Meriwether Lewis in Philadelphia

Captain Meriwether Lewis, by Charles Willson Peale, 1807.

This time, Thomas Jefferson wasn’t messing around. As POTUS (President of the United States) and POTAPS (President of the American Philosophical Society) in 1803, Jefferson now had the power, the intelligence and the allies to mount a secret missionand finally discover—if one existed—a water route across the American continent. All he needed was “an intelligent officer, with ten or twelve chosen men, fit for the enterprise” to “explore the Missouri river… it’s course & communication with the waters of the Pacific Ocean.”  Along the way, of course, they’d gather all kinds of information that would prove useful and valuable to the new nation.

Jefferson chose Meriwether Lewis for the venture and instructed him to prepare an expedition to the Mississippi River, up the Missouri River and into the uncharted beyond. “You will take careful observations of latitude & longitude, at all remarkeable points;” Jefferson wrote Lewis, you will observe and even collect flora and fauna along the way. And you will “endeavor to make yourself acquainted…with the people inhabiting the line you will pursue.” Learn everything about them: “the names of the nations & their numbers; the extent & limits of their possessions; their relations with other tribes of nations; their language, traditions, monuments; their ordinary occupations in agriculture, fishing, hunting, war, arts, & the implements for these.”  Lewis was to keep a keen eye for “articles of commerce they may need or furnish, & to what extent.”

The President had an expedition in mind here much more ambitious than a search for the North West Passage. A successful Lewis would return with enough new information to publish a veritable Encyclopedia Americana.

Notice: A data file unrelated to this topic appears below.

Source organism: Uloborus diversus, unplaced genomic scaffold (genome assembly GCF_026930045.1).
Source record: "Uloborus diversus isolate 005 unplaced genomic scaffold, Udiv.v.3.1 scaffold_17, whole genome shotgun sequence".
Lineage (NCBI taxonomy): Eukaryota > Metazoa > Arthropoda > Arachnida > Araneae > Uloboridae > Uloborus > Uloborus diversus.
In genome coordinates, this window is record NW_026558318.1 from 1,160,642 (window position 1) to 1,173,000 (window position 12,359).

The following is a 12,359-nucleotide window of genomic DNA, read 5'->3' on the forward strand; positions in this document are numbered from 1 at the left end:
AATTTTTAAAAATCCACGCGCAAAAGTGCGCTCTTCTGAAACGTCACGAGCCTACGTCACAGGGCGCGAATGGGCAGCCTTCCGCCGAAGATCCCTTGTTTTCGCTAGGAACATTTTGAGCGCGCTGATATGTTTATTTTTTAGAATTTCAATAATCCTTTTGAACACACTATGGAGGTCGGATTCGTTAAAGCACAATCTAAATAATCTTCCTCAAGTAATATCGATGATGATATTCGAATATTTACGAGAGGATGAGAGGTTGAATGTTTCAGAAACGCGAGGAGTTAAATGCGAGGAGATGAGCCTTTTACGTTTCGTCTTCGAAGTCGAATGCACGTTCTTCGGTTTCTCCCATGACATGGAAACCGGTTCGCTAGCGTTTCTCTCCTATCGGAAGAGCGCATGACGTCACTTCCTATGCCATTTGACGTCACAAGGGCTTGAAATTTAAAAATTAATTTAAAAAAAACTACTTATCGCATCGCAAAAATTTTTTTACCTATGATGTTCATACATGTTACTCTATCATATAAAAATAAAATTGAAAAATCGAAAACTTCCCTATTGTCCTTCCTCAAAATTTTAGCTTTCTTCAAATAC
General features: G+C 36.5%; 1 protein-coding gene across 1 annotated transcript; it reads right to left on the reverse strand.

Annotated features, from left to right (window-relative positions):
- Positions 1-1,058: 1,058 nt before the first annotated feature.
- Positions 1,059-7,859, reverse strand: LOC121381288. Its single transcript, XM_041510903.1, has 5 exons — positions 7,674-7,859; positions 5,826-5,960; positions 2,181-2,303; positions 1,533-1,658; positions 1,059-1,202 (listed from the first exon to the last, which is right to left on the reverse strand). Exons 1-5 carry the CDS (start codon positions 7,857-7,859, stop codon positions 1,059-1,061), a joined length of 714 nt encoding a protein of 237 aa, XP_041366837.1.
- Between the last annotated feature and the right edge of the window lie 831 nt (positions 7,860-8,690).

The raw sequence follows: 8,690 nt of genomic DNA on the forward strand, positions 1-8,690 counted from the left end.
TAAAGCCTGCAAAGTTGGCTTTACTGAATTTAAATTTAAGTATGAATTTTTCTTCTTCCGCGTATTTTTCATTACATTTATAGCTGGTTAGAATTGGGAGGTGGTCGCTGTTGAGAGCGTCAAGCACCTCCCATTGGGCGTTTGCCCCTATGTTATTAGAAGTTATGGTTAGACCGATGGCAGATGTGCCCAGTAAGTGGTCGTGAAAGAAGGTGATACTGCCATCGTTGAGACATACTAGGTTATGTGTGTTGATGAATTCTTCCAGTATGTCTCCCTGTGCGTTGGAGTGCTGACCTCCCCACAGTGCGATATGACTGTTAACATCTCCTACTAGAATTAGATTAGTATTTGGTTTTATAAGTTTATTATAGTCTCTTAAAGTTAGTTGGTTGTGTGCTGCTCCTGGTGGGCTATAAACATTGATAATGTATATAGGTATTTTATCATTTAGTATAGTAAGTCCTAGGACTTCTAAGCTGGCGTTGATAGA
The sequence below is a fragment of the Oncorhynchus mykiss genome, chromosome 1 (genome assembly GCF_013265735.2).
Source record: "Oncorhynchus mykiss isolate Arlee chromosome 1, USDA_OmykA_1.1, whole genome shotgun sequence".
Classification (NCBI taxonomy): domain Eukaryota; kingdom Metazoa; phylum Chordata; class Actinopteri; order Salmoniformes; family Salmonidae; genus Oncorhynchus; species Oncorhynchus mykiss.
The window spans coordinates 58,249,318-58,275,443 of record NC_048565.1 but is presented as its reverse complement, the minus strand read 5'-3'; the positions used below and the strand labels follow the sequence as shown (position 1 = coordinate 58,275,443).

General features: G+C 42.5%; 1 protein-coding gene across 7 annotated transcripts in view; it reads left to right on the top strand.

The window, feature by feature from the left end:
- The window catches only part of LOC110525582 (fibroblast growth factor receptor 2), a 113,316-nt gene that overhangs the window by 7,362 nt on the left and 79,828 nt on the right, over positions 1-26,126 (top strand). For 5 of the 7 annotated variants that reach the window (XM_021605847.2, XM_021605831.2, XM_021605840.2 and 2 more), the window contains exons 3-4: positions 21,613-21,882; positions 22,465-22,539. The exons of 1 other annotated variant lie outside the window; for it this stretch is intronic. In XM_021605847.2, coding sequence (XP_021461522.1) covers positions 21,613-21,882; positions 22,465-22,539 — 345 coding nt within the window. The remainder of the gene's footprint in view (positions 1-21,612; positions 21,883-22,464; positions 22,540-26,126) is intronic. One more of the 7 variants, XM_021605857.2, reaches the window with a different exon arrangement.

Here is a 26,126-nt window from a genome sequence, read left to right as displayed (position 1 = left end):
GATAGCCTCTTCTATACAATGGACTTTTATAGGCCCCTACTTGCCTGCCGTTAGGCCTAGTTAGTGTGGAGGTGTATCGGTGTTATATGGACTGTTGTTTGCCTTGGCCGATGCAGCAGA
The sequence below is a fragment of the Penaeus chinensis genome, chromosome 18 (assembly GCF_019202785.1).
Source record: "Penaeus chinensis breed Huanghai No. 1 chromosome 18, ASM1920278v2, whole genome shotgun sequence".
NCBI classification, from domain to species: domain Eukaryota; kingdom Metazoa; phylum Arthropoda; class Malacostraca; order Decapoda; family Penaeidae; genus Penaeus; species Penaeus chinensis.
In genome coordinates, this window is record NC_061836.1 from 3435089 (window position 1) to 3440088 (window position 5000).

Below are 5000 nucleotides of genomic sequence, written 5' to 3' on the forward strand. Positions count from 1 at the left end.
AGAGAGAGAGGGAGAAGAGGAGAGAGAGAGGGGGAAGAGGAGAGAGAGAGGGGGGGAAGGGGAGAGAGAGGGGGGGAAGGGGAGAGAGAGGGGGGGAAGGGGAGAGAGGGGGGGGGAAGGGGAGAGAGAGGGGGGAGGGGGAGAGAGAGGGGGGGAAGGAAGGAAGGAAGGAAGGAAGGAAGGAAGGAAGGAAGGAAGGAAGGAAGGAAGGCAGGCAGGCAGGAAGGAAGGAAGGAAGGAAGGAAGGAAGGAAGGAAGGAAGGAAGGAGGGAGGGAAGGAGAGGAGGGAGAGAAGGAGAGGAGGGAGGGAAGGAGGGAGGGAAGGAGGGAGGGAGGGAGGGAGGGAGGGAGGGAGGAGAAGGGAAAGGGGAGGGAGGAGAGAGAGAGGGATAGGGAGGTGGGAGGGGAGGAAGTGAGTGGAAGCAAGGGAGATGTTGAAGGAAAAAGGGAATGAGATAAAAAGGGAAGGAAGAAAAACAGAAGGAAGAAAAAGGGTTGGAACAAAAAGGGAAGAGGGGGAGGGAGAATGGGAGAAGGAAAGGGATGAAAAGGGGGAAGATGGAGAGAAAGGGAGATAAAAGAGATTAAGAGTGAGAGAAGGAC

In order to prepare, Jefferson sent Lewis to Philadelphia to be tutored by the President’s colleagues at the American Philosophical Society: botanist Benjamin Smith Barton, geographer Robert Patterson, anatomist Caspar Wistar and physician Benjamin Rush. Jefferson had given Rush a heads up that Lewis was on his way and urged him “to prepare some notes of such particulars as may occur in his journey & which you think should draw his attention & enquiry.”

While in Philadelphia, Lewis outfitted for the expedition. With the help of Israel Whelan, who served as a guide through scores of specialty shops, Lewis went on a shopping spree the likes of which had never been seen before or since. Lewis spent more than $2,100 on everything from “calico ruffled shirts” and “strong wine” to “tomahawks” and “jews harps.” From Thomas Parker, 31 South Third Street he bought a gold chronometer; from Thomas Leiper’s, 726 Market Street, he bought 63 pounds of “pigtail tobacco.” At François Baillet’s, 21 N. 9th, Lewis bought 193 pounds of “portable soup;” in Christian H. Denchla’s, 114 North Third, Lewis scooped up 73 dozen “colored beads, small mirrors, burning glasses, pin cases, earrings, tapes and ribbons, tassels and small bells”—gifts for Native Americans. Of the 27 Philadelphia shops Whelan and Lewis visited more than 200 years ago, not one remains intact.

On June 10, 1803, a Conestoga wagon packed with Lewis’ 3,500-pound haul trundled across the floating bridge at Gray’s Ferry for points west.  And nine days later, Lewis had made his way back to Washington, D.C. and wrote his old friend William Clark, informing him of the still secret mission, and proposed that Clark share equally in its leadership. “President Thomas Jefferson and the congress of the United States wish to explore the western rivers which may run all the way across North America to the western ocean, and they have asked me to conduct the passage. The aims are to meet and begin trading with Indian tribes, to discover new plants and animals and to make new maps. My friend, could you join me to lead this enterprise with all its dangers, its fatigues and its honors?”

Next Time: Clark’s Response and more Philadelphia connections.